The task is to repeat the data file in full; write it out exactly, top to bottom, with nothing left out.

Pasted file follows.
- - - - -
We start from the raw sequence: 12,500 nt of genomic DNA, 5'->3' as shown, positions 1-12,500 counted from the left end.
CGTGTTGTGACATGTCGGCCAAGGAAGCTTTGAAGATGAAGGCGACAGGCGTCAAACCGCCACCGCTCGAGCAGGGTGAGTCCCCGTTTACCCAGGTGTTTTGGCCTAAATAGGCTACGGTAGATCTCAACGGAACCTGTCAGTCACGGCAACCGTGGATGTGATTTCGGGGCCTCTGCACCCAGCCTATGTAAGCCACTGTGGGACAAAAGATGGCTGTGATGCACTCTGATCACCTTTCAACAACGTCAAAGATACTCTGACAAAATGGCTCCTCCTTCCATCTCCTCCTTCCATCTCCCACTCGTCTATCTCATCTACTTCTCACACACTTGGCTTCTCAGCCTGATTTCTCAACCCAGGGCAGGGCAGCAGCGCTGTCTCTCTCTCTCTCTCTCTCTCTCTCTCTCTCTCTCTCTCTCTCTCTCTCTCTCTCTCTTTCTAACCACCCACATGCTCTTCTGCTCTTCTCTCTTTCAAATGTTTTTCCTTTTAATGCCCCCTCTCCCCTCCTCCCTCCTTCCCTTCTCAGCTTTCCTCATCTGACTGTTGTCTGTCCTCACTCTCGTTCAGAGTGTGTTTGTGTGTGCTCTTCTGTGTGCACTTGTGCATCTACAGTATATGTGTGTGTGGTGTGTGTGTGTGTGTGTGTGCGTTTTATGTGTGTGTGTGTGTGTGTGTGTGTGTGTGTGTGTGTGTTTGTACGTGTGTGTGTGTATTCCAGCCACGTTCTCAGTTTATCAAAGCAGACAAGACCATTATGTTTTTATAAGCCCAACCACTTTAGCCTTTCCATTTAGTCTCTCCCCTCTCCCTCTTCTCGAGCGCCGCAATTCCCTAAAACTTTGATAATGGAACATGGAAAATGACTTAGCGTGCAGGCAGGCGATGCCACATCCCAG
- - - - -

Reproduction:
We start from the raw sequence: 12,500 nt of genomic DNA, 5'->3' as shown, positions 1-12,500 counted from the left end.
CGTGTTGTGACATGTCGGCCAAGGAAGCTTTGAAGATGAAGGCGACAGGCGTCAAACCGCCACCGCTCGAGCAGGGTGAGTCCCCGTTTACCCAGGTGTTTTGGCCTAAATAGGCTACGGTAGATCTCAACGGAACCTGTCAGTCACGGCAACCGTGGATGTGATTTCGGGGCCTCTGCACCCAGCCTATGTAAGCCACTGTGGGACAAAAGATGGCTGTGATGCACTCTGATCACCTTTCAACAACGTCAAAGATACTCTGACAAAATGGCTCCTCCTTCCATCTCCTCCTTCCATCTCCCACTCGTCTATCTCATCTACTTCTCACACACTTGGCTTCTCAGCCTGATTTCTCAACCCAGGGCAGGGCAGCAGCGCTGTCTCTCTCTCTCTCTCTCTCTCTCTCTCTCTCTCTCTCTCTCTCTCTCTCTCTCTCTCTTTCTAACCACCCACATGCTCTTCTGCTCTTCTCTCTTTCAAATGTTTTTCCTTTTAATGCCCCCTCTCCCCTCCTCCCTCCTTCCCTTCTCAGCTTTCCTCATCTGACTGTTGTCTGTCCTCACTCTCGTTCAGAGTGTGTTTGTGTGTGCTCTTCTGTGTGCACTTGTGCATCTACAGTATATGTGTGTGTGGTGTGTGTGTGTGTGTGTGTGCGTTTTATGTGTGTGTGTGTGTGTGTGTGTGTGTGTGTGTGTGTGTTTGTACGTGTGTGTGTGTATTCCAGCCACGTTCTCAGTTTATCAAAGCAGACAAGACCATTATGTTTTTATAAGCCCAACCACTTTAGCCTTTCCATTTAGTCTCTCCCCTCTCCCTCTTCTCGAGCGCCGCAATTCCCTAAAACTTTGATAATGGAACATGGAAAATGACTTAGCGTGCAGGCAGGCGATGCCACATCCCAG